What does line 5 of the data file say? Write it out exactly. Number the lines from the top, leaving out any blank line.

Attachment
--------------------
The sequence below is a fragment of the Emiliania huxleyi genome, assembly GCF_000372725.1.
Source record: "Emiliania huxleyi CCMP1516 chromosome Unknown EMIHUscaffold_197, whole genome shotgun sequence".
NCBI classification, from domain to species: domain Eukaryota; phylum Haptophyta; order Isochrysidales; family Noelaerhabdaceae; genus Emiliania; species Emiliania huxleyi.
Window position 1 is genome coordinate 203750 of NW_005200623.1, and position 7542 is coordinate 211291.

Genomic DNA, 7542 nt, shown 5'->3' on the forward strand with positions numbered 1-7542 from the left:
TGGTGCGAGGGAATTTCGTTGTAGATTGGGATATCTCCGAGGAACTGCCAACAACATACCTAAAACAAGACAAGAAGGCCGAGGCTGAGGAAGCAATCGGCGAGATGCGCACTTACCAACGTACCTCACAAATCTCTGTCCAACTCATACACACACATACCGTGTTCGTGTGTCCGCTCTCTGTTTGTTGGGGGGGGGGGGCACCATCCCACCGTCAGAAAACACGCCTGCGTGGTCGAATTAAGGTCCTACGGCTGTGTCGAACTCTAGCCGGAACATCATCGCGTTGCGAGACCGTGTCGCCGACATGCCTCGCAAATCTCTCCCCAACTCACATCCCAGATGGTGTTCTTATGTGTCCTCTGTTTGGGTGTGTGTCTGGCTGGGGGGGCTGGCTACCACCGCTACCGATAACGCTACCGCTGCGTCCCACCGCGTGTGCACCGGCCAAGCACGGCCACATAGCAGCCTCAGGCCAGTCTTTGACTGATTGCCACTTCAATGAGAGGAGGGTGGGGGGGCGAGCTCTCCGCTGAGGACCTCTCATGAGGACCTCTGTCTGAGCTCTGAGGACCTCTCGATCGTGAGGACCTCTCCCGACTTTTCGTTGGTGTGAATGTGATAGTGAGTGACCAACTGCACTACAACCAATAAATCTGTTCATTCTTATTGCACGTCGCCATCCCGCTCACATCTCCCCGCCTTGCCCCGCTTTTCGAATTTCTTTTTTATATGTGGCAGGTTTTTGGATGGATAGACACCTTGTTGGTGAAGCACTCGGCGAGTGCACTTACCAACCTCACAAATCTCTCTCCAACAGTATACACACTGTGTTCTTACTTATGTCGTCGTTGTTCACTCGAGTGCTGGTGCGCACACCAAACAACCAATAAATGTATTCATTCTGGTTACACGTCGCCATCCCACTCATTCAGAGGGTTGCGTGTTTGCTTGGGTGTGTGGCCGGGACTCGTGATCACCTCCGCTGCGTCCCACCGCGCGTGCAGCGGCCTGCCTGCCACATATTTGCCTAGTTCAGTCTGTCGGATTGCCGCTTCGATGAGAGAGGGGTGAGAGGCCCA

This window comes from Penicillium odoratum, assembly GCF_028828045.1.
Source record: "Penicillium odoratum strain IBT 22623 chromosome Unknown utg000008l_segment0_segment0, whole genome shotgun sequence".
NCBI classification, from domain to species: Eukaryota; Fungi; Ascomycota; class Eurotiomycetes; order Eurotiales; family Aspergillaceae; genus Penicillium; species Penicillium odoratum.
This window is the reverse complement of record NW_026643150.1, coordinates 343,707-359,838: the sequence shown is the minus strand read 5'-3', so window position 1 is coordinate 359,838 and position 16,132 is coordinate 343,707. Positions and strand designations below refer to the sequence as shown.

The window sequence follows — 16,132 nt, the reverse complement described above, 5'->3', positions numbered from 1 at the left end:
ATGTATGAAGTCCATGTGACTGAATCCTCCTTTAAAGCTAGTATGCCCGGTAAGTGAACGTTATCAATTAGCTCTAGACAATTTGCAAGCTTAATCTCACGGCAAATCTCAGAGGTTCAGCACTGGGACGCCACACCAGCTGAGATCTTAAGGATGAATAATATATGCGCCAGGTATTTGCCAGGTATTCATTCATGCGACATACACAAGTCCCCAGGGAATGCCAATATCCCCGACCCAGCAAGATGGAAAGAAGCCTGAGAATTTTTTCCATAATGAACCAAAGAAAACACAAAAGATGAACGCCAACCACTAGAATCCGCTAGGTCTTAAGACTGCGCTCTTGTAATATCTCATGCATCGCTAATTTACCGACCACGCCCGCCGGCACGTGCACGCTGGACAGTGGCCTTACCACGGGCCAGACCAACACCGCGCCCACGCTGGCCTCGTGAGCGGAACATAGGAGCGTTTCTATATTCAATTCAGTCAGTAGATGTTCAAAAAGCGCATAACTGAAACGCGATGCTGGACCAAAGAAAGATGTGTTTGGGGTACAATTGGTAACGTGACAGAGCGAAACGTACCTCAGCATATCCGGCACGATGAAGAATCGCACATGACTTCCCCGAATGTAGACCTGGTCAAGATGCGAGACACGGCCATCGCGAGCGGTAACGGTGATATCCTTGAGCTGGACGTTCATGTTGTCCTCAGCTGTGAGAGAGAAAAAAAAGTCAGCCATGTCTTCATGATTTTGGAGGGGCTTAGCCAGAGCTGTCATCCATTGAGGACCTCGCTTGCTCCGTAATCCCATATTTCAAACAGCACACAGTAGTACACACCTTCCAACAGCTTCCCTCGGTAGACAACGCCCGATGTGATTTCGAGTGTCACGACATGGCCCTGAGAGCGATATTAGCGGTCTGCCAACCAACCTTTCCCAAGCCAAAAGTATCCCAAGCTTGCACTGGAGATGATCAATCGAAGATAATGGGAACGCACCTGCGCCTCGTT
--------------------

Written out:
Genomic DNA, 7542 nt, shown 5'->3' on the forward strand with positions numbered 1-7542 from the left: